What About Ron?
DeSantis has clarified some things about where he stands on foreign policy. But a big question remains.
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Back on January 9, I wrote a post titled “Foreign Policy and the Right.” The subtitle—"What do Republicans think about America’s role in the world? Lots of clashing, contradictory things!”—nicely summarized its content.
Donald Trump—the last Republican president and still (for now) the frontrunner for the 2024 GOP nomination—is, as I argued at greater length in a subsequent post, an impulsive unilateralist and transactionalist in foreign policy who defines our national interests extremely narrowly. This doesn’t make him a “dove.” But it does make him inclined to favor the U.S. playing a much less prominent role in NATO and consequently allowing Russia to do whatever it wants unimpeded in its near-abroad. It’s hardly surprising, then, that Trump has begun boasting he would end the war in Ukraine within “24 hours” if he were president—no doubt by cutting off aide and weapons to Kyiv, thereby allowing Russian President Vladimir Putin to accomplish his goals much more quickly.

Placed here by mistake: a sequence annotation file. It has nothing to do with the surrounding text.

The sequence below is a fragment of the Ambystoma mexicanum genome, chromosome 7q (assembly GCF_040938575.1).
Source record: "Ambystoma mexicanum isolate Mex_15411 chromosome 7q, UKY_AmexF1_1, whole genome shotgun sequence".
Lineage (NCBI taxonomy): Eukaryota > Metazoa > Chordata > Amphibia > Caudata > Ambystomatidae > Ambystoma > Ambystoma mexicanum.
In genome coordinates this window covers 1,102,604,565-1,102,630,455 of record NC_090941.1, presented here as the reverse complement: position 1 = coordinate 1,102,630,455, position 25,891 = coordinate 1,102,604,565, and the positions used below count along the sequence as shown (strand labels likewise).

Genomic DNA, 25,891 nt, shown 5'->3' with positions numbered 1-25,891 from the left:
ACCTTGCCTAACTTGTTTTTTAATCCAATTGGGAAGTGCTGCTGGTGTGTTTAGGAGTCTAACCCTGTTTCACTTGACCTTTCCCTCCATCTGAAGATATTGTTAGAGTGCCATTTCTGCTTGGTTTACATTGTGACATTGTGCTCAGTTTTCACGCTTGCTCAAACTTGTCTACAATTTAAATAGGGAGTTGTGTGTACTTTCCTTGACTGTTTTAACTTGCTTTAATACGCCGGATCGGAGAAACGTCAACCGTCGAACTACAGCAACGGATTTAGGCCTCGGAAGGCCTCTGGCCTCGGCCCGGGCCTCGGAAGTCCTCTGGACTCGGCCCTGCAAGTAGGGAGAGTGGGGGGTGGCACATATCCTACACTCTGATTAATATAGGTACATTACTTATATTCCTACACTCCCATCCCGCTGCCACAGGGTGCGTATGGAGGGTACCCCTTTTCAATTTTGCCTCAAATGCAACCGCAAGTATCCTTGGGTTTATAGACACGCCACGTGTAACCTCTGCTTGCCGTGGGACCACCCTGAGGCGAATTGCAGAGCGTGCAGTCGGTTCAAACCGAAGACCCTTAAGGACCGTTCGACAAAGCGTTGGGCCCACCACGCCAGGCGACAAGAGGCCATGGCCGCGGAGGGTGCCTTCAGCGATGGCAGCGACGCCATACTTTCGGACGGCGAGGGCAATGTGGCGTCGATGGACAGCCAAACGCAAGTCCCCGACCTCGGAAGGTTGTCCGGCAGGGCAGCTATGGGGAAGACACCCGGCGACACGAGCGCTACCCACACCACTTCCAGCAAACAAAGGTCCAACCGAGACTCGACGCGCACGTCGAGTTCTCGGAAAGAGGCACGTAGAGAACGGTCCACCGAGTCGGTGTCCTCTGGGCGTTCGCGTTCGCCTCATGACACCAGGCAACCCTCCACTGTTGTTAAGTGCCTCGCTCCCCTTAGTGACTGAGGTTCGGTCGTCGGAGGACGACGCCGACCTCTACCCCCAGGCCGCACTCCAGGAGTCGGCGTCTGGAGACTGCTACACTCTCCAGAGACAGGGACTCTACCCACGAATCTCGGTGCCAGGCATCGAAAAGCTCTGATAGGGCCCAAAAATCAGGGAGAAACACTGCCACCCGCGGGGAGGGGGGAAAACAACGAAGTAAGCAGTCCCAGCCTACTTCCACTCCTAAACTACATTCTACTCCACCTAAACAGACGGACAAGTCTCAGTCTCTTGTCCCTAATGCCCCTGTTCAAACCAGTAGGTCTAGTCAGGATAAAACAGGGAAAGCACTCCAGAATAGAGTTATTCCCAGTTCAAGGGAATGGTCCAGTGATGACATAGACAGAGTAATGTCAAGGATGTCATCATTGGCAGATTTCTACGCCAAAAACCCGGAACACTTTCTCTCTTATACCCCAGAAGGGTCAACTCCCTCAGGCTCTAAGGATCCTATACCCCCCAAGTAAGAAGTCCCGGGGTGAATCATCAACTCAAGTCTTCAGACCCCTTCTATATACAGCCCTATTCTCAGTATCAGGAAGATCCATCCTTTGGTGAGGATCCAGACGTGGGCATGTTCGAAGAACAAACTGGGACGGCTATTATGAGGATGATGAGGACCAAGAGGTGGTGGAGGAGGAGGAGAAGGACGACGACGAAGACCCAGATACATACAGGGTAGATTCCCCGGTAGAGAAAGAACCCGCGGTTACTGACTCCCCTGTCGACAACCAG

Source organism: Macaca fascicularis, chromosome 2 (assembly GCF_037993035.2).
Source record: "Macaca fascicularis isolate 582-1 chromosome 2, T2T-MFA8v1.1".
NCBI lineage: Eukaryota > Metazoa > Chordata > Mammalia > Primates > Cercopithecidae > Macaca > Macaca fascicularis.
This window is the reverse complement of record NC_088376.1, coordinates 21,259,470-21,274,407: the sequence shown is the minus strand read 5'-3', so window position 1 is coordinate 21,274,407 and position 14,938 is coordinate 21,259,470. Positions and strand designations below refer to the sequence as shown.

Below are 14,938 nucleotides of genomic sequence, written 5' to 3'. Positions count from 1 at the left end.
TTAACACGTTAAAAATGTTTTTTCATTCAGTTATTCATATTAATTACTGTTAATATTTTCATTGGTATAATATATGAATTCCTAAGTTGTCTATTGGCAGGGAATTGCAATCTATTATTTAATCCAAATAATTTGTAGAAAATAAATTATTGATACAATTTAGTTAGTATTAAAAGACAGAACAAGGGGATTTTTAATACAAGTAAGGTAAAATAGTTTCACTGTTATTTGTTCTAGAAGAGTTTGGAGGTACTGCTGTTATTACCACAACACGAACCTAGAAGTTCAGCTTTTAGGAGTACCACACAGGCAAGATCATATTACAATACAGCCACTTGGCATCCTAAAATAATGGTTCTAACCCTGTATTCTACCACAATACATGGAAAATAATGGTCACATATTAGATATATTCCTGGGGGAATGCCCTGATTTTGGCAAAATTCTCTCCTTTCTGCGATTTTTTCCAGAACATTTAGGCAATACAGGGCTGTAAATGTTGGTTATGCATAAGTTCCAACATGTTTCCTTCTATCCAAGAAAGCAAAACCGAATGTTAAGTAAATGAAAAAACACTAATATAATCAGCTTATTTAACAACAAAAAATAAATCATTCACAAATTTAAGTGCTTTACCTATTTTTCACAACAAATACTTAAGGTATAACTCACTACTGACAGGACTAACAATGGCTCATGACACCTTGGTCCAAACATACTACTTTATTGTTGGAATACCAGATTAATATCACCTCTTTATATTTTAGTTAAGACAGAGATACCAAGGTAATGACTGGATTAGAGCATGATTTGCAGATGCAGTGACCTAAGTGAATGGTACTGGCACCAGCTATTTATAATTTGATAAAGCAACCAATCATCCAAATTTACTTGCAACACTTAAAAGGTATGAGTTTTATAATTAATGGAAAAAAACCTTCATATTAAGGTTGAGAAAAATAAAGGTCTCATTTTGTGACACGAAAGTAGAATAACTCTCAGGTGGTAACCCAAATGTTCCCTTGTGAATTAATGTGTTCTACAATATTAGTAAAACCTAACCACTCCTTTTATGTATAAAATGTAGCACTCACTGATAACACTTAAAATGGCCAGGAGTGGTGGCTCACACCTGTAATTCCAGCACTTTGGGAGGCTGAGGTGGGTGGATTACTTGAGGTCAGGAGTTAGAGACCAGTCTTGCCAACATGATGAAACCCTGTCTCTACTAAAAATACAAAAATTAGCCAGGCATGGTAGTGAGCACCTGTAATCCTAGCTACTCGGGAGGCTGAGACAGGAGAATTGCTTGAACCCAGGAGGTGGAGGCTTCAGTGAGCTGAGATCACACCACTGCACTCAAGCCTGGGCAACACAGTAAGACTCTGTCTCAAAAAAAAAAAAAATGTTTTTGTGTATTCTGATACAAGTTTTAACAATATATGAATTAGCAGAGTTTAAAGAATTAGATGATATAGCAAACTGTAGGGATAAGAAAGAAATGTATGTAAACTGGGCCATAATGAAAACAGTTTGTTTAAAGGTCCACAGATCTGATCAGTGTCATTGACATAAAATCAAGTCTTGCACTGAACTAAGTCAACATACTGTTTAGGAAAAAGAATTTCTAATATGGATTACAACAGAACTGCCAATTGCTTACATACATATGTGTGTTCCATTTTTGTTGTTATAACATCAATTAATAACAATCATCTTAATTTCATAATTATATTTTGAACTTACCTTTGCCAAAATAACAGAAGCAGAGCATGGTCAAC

But this isn’t a view universally affirmed by Republicans. A number of people preparing to run or already running for president—including former UN Ambassador Nikki Haley, former Vice President Mike Pence, former Secretary of State Mike Pompeo, and former National Security Advisor John Bolton—are full-spectrum hawks who talk as if they think the United States should be confronting Russia and Iran and North Korea and China with equal measures of courage, resolve, and threats of sanctions and military intervention. Such views are also quite common among Republicans in the Senate, some of whom defend them in terms of national interest and others in terms of defending democracy and the liberal international order.